nytheatre.com review by Matt Roberson
March 19, 2010
As Mayor Bloomberg is constantly telling us, New Yorkers are as safe today walking the streets of our fair city as we have ever been. Okay, so the police have our backs on the street, but who will save us from the theatre? Maybe it's just me, but on stages across this city, drama has gotten downright dangerous! In the past month alone, I've seen a guy in a top hat shove a toilet plunger into his hind parts, severed hands being tossed around like baseballs, and Caligula...oh, dear, dear Caligula. (At this point, I'm supposed to decry the downward spiral of the American theatre, and I would, if these shows weren't so much fun!)
Caligula Maximus, which just opened at La MaMa's Ellen Stewart Theater, is the latest creation from Classical Theatre of Harlem co-founder Alfred Preisser and Randy Weiner, owner of performance nightclub The Box. Caligula is long-time collaborators Preisser and Weiner's (along with other CTH founder Christopher McElroen) creative follow-up to last season's Archbishop Supreme Tartuffe, a work that remains the most fun I've had in a New York theater. Caligula, while very different from the glitzy, polished setting of Supreme, covers similar thematic ground. In the world of Preisser and Weiner, bold, uncompromising "sinners" get their chance on the stand. You may not like what they have to say about the boring, joyless, often-times contradictory society you and I live within, but you're going to hear it. And chances are, after spending time with their wonderfully crafted, outlandish characters, chances are you'll agree that it truly is better to "laugh with the sinners than cry with the saints."
Set in the circus-like atmosphere of Caligula's Rome, Caligula Maximus is stated to take place on the last night of the wild emperor's life. Why this matters is never made clear, as it seems that any night with Caligula could be his, or your, last. Surrounded by slaves of varying expertise including jugglers, tattooed musclemen, and at least one naked hula-hooper, Caligula has turned his royal court into a place where truly anything goes. It is a world that, on the surface, may be unruly, but is also free of judgment and traditional societal expectations. Perhaps Caligula says it best himself, when he sings, "If you'd like to f_ _ _ a horse, I'm the guy who says 'of course'." The bubble of inhibition is further enforced through the sexual but precise choreography (Jessica Krueger/Charletta Rozzell/Angela Buccinni), nude to partially nude cast, and free copies of Penthouse Magazine that seemed to be floating about. This public breaking of society's taboos is, without a doubt, exciting, but unfortunately, it is also what keeps this show from being totally fulfilling. Preisser and Weiner rest the show's thematic weight upon these acts of inhibition, leaving me to feel that at some point, it was repeating itself. While I'm all for orgies, by the time the second "cosmic pool" rolled around, I couldn't help but find it a bit superfluous.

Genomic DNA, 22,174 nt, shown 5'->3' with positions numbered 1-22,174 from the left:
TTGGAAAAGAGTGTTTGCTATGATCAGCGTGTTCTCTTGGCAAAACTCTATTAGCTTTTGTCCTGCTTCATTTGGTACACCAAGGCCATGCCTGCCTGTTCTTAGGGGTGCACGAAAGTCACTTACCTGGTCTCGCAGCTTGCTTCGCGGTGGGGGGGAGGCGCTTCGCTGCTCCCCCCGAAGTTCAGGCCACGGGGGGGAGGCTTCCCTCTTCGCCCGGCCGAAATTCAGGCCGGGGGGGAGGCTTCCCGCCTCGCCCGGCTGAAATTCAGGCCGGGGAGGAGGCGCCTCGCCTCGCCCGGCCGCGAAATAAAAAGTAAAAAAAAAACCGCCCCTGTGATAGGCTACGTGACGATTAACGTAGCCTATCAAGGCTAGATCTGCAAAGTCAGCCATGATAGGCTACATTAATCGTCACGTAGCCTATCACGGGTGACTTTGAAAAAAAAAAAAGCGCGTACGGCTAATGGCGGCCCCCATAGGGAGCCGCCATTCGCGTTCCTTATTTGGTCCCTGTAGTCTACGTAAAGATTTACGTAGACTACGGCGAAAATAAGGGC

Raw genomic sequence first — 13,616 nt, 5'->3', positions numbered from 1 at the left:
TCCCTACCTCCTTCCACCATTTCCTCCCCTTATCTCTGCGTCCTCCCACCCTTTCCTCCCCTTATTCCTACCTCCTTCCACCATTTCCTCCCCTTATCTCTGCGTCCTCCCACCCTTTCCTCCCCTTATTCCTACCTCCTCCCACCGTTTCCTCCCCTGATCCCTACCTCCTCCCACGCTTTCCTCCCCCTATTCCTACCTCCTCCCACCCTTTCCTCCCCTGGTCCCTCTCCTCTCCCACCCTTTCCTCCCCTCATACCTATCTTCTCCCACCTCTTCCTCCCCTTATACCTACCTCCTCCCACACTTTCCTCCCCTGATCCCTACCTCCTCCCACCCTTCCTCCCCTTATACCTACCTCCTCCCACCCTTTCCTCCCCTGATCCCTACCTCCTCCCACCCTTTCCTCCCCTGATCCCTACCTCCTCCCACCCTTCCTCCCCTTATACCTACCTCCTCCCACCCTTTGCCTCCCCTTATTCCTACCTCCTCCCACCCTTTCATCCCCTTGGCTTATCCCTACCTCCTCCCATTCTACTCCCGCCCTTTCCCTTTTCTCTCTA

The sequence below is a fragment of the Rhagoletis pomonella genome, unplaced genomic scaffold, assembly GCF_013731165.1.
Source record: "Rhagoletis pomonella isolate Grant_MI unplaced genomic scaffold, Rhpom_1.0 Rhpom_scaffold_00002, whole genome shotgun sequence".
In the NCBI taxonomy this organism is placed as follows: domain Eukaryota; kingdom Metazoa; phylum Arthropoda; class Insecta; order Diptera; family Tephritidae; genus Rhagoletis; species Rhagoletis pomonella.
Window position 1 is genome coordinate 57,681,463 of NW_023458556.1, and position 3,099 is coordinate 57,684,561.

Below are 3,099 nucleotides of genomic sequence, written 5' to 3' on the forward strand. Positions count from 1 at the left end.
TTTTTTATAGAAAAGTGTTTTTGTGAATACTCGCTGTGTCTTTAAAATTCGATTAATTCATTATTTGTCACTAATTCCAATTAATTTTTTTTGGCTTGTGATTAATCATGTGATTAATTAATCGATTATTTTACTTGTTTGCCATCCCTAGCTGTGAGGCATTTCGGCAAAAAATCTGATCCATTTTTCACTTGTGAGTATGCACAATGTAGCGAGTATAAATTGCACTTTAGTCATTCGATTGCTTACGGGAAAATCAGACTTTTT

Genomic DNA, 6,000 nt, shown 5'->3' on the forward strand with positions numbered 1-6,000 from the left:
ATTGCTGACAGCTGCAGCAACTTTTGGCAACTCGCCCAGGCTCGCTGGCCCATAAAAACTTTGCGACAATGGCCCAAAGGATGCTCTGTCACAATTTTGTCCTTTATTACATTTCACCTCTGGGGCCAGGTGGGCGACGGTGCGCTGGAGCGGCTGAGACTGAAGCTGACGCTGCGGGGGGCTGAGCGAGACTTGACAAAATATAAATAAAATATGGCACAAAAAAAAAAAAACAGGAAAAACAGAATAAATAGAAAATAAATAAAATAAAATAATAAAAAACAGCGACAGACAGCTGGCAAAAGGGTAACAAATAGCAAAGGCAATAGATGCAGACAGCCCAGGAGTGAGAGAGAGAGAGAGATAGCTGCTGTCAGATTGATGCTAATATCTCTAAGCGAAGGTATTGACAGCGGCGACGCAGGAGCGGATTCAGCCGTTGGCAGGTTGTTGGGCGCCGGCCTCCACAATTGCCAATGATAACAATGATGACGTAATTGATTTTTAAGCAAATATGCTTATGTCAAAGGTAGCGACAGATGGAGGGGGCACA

Not that they couldn't have dug further. Caligula Maximus is blessed with some terrific performances, perfectly capable of working within a place where spectacle meets message. As the title character, Ryan Knowles is perfect. Made-up as a Jagger-Hedwig hybrid, Knowles moves between his songs and speeches with ease, hitting all the right moments. At times we're enthralled and at other times disgusted with him, but always interested. As his sister/lover Drusilla, cirque performer Anya Sapozhnikova is understated, mysterious, and powerful in her small but important role. She's the only quiet one in the cast, and with this silence Anya says quite a lot. Also, singer/actor Luqman Brown is funny and engaging in his role as "the peanut guy."
Underdeveloped plot aside, there is something to be said for the charged environment the creative team of Weiner, Preisser, and producer McElroen build into each of their shows. Never before have I seen such a mix of people at one performance (an audience that actually looks like our city), all engaging one another with the sense of excitement and anticipation normally reserved for live concerts. It is, for me, more than a refreshing change from the "oh so serious" world of New York theatre; it is the direction in which at least some of our stages should go. Not that every production should feel a need to bowl you over with "wow" like Caligula does. But, if shows can find a way to tap into the spirited audience/performer exchange happening at works like this, we may be on our way to making theatre a real presence in the day-to-day culture of generations to come. After all, this is the age of YouTube, digital filmmaking, and the blog. To leave audiences out of the theatrical experience is at best blind, and at worst, yet another nail in the coffin of the form.
Weiner, Preisser, and McElroen have more work lined up, and for this reviewer, I can't wait. While they haven't yet found that place where thoughtful plot meets creatively explosive spectacle, it can only be a matter of time until they do. And when that moment comes, watch out: it'll be one of the greatest things you've ever seen.